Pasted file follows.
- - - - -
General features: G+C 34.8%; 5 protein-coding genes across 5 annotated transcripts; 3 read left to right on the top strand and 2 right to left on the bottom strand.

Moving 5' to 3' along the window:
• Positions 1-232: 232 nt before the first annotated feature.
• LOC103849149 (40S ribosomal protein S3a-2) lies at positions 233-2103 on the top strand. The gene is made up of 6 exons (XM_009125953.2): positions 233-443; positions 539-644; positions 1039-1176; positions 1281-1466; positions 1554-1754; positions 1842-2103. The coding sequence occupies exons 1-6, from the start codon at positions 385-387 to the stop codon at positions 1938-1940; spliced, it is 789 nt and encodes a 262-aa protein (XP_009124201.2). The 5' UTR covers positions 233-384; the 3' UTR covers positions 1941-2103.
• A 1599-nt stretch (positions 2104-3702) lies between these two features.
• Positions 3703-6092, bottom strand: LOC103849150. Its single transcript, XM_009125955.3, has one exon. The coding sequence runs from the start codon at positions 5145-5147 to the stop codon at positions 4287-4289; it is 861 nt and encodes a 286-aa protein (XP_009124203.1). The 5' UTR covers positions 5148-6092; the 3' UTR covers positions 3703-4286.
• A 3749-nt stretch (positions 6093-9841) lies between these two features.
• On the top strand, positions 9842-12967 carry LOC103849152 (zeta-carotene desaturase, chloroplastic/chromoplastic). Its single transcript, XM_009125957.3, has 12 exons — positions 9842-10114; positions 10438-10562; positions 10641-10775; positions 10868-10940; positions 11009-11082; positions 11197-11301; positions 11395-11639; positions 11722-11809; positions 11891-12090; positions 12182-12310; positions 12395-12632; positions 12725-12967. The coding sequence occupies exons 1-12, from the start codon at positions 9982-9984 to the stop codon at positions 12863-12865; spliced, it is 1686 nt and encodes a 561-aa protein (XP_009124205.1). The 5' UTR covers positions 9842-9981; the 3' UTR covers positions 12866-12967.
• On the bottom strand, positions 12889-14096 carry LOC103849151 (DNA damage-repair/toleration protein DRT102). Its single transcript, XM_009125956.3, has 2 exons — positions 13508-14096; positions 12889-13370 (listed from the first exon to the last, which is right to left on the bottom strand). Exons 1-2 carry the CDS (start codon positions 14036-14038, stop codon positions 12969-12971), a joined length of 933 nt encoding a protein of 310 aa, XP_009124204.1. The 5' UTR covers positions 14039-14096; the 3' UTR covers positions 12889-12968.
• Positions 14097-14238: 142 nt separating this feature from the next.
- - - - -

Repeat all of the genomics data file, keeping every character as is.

General features: G+C 34.8%; 5 protein-coding genes across 5 annotated transcripts; 3 read left to right on the top strand and 2 right to left on the bottom strand.

Moving 5' to 3' along the window:
• Positions 1-232: 232 nt before the first annotated feature.
• LOC103849149 (40S ribosomal protein S3a-2) lies at positions 233-2103 on the top strand. The gene is made up of 6 exons (XM_009125953.2): positions 233-443; positions 539-644; positions 1039-1176; positions 1281-1466; positions 1554-1754; positions 1842-2103. The coding sequence occupies exons 1-6, from the start codon at positions 385-387 to the stop codon at positions 1938-1940; spliced, it is 789 nt and encodes a 262-aa protein (XP_009124201.2). The 5' UTR covers positions 233-384; the 3' UTR covers positions 1941-2103.
• A 1599-nt stretch (positions 2104-3702) lies between these two features.
• Positions 3703-6092, bottom strand: LOC103849150. Its single transcript, XM_009125955.3, has one exon. The coding sequence runs from the start codon at positions 5145-5147 to the stop codon at positions 4287-4289; it is 861 nt and encodes a 286-aa protein (XP_009124203.1). The 5' UTR covers positions 5148-6092; the 3' UTR covers positions 3703-4286.
• A 3749-nt stretch (positions 6093-9841) lies between these two features.
• On the top strand, positions 9842-12967 carry LOC103849152 (zeta-carotene desaturase, chloroplastic/chromoplastic). Its single transcript, XM_009125957.3, has 12 exons — positions 9842-10114; positions 10438-10562; positions 10641-10775; positions 10868-10940; positions 11009-11082; positions 11197-11301; positions 11395-11639; positions 11722-11809; positions 11891-12090; positions 12182-12310; positions 12395-12632; positions 12725-12967. The coding sequence occupies exons 1-12, from the start codon at positions 9982-9984 to the stop codon at positions 12863-12865; spliced, it is 1686 nt and encodes a 561-aa protein (XP_009124205.1). The 5' UTR covers positions 9842-9981; the 3' UTR covers positions 12866-12967.
• On the bottom strand, positions 12889-14096 carry LOC103849151 (DNA damage-repair/toleration protein DRT102). Its single transcript, XM_009125956.3, has 2 exons — positions 13508-14096; positions 12889-13370 (listed from the first exon to the last, which is right to left on the bottom strand). Exons 1-2 carry the CDS (start codon positions 14036-14038, stop codon positions 12969-12971), a joined length of 933 nt encoding a protein of 310 aa, XP_009124204.1. The 5' UTR covers positions 14039-14096; the 3' UTR covers positions 12889-12968.
• Positions 14097-14238: 142 nt separating this feature from the next.